I’m interested in trying a traditional, but quickly dying out, specialty in Taiwan called xiāng ròu (“fragrant meat”, 香肉, or “mutton of the earth”, 地羊 dì yáng) in Mandarin Chinese and “3-6 fragrant meat”, traditional Chinese: 三六香肉; fragrant meat). There’s one restaurant here in Miaoli where for about 400NT (about US$12) they specialize in dog meat. I wonder how they present it on their menu, advertise for it, cook it up and serve it.
A bartender here told me that as a child, a friend made it for her as a soup with Chinese scallions. She didn’t know what meat it was at the time, that xiang ro was something like a cold weather dish at the time, and “It tastes good, but I don’t like to eat dogs” (adding she had one at home). After all, it’s been only in the past decade or so when there were so many types of meat available; if you ask middle-aged Taiwanese people what meat they ate in their youth, it’s usually restricted to far fewer animals: small quail, dove, duck, sometimes chicken, pigs (if aboriginal, shan ju, mountain pig, and flying squirrel)…and the occasional dog. Not cat, for some reason, at all…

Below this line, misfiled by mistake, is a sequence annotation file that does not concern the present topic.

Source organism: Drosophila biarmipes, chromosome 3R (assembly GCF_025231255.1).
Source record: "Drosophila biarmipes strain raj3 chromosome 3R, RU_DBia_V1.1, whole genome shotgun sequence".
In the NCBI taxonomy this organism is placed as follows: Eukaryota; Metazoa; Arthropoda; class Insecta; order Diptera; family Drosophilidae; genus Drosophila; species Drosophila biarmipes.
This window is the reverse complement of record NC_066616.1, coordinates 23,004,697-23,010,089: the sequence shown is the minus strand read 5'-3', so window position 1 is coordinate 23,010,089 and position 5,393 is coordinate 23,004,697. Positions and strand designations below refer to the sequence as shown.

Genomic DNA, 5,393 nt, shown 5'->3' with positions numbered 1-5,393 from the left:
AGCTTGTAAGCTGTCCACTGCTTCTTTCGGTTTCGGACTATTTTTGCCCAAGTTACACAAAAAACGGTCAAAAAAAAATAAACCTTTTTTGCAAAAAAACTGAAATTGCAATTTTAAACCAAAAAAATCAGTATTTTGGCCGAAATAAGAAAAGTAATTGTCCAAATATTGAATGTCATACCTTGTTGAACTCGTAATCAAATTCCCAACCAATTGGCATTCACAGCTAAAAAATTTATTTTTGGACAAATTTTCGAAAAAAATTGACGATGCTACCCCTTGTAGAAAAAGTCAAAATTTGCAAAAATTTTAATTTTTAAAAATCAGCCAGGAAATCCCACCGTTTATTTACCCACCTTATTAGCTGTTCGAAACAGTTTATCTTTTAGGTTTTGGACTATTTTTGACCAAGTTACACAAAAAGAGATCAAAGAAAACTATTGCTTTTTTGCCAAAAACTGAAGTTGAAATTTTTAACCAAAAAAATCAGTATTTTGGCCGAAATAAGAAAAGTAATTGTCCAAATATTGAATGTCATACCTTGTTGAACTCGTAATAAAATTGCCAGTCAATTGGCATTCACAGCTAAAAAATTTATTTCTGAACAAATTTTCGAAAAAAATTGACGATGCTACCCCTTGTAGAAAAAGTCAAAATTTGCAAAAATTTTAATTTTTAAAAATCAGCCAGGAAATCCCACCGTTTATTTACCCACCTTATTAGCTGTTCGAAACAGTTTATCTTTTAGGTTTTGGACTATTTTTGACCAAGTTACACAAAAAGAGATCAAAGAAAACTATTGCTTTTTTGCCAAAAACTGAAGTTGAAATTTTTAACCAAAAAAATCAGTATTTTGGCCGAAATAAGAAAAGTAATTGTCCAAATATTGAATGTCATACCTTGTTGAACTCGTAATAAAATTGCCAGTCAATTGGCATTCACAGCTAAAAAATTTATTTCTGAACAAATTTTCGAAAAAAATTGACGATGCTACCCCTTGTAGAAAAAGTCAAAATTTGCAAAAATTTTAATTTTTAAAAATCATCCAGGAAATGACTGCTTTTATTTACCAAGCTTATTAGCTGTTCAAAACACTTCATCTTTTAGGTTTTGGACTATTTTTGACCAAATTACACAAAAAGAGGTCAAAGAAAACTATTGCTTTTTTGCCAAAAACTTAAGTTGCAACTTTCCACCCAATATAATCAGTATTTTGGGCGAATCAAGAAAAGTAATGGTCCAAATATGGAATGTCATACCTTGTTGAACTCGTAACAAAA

This is what I’m wondering, and can’t find an answer: what changed so that dog meat was no longer an accepted source of meat? To what extent was it determined by a scarcity of food, or types of meat available… and what part is from the growing notion that dogs are our ‘good friends’? And how did dogs go from source of food to good friends?
Any comments, questions, cute remarks?
Hungry in Miaoli
When a country develops, certain things transfer from being a necessity to a luxury. Take bicycles for example. Twenty or 30 years ago, bicycles in Taiwan and certainly other parts of the world, were an almost essential form of transport. Now, people will endure looking like an absolute imbecile, dressed in Lycra and an aerodynamic helmet that puts Concorde to shame, just to get on a bicycle and tootle off down to Bitan for a Sunday afternoon of showing off. It’s the same with dogs.
At one time, all across the world, dogs were an indispensable part of a community, offering protection, aiding in hunting and in some cultures (but rarely), being used as food. Now, they are generally regarded as pets and a human companion – the intention for which they were bred (badger hunting in my example) no longer exists.
However, where dogs being a source of food is concerned in Chinese culture, I’m fairly sure that dogs offer a supposed benefit, probably based on the fact that you shouldn’t really eat them (think tiger feet or rhino nostrils). Anything in Chinese culture that you shouldn’t really eat suddenly becomes somehow beneficial to your health in some way, and dogs are no exception. Obviously, there is more to it than this, but you get my drift.
Anyway, a very interesting program I watched very recently in fact, might solve this question. However…I can’t find it. So I will have a look for it on the net and see if I can get it or provide a link.